“New Roots in Hyde County, NC” is a public history project that engages youth in documenting and celebrating community heritage in the central Mexican state of Hidalgo, Mexico. The project is a collaboration between the non-profit organization Ocracoke Alive, the Festival Latino, and the New Roots/ Nuevas Raíces initiative of the Institute for the Study of the Americas, the Southern Oral History Program, and the University Libraries at UNC Chapel Hill. New Roots is an oral history and digital humanities initiative that engages migrant storytellers to inform public history and ancestral memory in the connected regions of the U.S. South and Latin America. The proposed project will advance New Roots’ long-term goals of engaging storytellers, scholars, students, and other global public audiences in the creation of these heritage resources in eastern North Carolina. Activities will include oral history workshops that engage high school students in storytelling activities with their families, as well as interviews with key informants to document the history of the annual Festival Latino and community connections to Hidalgo. We will work with the Ocracoke Preservation Society to curate a bilingual exhibition that will include digitized materials for its website and the New Roots bilingual website, which reaches public audiences, scholars, and students throughout the Americas. The activities will build cultural infrastructure in a local organization in an under resourced part of the state, provide skills training to local youth to document their Mexican heritage, advance participatory research of the New Roots initiative, and enhance UNC undergraduate education. Funding will support local non-profit organizations involved in organizing activities, as well as the travel costs of a faculty-led undergraduate student team of ten people for one week in Hyde County and a stipend for a graduate student assistant.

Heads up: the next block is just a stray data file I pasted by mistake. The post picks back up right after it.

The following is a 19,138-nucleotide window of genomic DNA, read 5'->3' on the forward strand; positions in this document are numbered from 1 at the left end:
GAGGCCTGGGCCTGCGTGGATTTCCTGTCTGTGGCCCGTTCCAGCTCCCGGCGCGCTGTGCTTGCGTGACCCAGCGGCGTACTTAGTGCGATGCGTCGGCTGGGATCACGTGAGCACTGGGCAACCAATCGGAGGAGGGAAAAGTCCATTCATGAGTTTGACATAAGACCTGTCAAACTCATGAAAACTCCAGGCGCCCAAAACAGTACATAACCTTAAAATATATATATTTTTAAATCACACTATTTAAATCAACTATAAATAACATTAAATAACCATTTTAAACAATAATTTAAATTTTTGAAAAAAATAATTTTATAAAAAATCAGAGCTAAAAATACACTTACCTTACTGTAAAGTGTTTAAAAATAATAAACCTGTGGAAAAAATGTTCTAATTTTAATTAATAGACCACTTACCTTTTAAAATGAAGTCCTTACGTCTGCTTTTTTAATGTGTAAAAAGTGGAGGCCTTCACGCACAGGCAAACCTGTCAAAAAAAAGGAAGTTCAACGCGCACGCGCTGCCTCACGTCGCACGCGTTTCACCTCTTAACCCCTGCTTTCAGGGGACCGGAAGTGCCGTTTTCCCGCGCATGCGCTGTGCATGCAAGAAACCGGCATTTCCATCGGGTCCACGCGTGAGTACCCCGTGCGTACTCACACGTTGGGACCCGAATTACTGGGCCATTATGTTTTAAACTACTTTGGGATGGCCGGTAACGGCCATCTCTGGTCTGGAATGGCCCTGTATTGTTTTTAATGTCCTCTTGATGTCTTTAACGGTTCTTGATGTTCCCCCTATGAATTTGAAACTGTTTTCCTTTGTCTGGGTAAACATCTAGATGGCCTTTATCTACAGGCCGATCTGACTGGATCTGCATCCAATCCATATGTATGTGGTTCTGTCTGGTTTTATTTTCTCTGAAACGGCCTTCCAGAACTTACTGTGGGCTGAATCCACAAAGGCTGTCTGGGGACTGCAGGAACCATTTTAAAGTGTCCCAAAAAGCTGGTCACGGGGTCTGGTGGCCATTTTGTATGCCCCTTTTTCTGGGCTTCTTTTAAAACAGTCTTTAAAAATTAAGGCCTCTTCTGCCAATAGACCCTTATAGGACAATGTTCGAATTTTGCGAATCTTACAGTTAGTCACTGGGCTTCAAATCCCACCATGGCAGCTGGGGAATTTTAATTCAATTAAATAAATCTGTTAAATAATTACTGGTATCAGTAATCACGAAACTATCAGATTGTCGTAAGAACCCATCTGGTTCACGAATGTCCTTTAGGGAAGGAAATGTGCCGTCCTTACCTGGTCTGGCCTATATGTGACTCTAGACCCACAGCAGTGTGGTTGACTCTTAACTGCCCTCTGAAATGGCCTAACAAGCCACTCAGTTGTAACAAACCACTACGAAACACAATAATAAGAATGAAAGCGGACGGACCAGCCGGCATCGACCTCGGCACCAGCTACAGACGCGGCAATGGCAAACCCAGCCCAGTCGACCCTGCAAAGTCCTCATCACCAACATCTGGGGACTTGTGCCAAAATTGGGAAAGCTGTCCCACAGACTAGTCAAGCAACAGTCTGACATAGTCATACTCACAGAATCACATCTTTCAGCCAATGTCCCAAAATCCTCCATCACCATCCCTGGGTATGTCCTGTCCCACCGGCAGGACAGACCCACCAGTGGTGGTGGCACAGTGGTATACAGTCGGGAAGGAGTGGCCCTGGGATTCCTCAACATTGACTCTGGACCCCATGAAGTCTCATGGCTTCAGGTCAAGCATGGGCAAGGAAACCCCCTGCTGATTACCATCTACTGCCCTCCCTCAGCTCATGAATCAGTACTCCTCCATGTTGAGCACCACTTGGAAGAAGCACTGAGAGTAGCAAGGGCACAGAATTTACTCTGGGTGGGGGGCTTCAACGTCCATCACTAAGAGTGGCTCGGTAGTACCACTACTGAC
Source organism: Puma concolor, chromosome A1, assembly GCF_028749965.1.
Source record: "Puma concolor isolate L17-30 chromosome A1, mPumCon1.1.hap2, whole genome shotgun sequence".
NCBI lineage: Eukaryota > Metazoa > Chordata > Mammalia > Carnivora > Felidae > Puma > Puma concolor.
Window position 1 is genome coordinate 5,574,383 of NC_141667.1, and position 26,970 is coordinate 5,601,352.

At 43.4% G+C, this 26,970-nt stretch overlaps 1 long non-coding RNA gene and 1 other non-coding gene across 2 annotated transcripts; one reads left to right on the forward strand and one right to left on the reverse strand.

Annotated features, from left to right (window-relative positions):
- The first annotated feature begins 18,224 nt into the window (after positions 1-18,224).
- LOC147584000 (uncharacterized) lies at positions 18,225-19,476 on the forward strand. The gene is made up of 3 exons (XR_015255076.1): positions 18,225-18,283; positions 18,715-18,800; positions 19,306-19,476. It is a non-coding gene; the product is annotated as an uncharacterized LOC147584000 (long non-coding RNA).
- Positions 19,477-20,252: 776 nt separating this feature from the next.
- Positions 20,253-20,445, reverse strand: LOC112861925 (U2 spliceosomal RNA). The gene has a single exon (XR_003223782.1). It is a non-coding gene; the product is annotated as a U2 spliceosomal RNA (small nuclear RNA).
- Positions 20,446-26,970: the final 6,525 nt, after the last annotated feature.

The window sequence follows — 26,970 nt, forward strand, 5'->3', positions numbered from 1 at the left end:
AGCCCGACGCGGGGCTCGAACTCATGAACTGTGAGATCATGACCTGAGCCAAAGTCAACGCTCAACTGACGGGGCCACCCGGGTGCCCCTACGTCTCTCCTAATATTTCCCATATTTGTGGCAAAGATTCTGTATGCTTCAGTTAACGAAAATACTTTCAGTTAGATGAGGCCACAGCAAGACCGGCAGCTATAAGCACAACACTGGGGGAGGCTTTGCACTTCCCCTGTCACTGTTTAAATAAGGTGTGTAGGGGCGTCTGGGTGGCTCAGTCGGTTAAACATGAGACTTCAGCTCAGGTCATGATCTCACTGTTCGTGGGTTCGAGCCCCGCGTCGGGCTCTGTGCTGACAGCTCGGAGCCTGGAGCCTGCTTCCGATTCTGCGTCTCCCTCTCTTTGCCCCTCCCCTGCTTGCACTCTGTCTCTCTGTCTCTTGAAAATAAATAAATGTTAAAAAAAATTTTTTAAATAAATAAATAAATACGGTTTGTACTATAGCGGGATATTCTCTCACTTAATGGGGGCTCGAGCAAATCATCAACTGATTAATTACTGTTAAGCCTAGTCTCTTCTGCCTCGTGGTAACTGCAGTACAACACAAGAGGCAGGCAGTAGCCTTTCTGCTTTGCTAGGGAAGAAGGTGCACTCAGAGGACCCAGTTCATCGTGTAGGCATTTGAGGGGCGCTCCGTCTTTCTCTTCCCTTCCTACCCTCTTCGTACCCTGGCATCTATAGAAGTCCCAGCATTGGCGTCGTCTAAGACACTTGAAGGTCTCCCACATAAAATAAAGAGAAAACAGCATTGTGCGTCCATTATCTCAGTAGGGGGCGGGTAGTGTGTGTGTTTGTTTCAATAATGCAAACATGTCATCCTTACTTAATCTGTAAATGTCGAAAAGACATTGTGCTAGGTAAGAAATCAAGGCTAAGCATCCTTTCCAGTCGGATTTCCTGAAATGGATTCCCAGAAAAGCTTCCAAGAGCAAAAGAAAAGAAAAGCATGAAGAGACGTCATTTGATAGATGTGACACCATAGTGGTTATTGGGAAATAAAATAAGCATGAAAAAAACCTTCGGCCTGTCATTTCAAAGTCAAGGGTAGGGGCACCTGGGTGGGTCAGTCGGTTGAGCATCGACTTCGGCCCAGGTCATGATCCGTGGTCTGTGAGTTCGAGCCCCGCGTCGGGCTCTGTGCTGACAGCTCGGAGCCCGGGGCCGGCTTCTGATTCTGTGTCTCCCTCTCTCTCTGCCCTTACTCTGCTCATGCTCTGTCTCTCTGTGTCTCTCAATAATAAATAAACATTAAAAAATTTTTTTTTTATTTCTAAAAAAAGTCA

National High School Ethics Bowl BRIDGES
The NHSEB BRIDGES Project aims to develop online tools and resources that facilitate knowledge-sharing and community-building interactions among the thousands of people involved in the National High School Ethics Bowl (NHSEB) program nationwide. NHSEB is a remarkable youth program that uses friendly competition to promote respectful, supportive, and in-depth discussion of ethics. Modeled on the Intercollegiate Ethics Bowl, NHSEB hosts a series of competitions where teams engage in structured conversation that requires clear argumentation, examination of moral issues, and consideration of multiple viewpoints. With this program, there is tremendous potential for building a national community of ethically-engaged young people and educators. NHSEB BRIDGES seeks to help connect NHSEB students in different geographic regions in order to increase opportunities for civil and collegial conversations by establishing web-based discussion forum. This forum would facilitate information-sharing and collaboration among regional partners, and between regional organizers and teams. By helping to build bridges between high school teachers from a wide variety of institutions, this project will also increase access to high quality ethics-related educational materials, such as cases to be used in NHSEB competitions, and model case analyses. These materials would help broaden the range of interests and voices represented. Finally, this program seeks to foster the sharing of specialized ethics knowledge between universities and the broader public. By providing a set of high quality cases and model analyses, this project increases teacher and student access to ethics subject-matter expertise currently housed within elite university philosophy departments.
A Red Record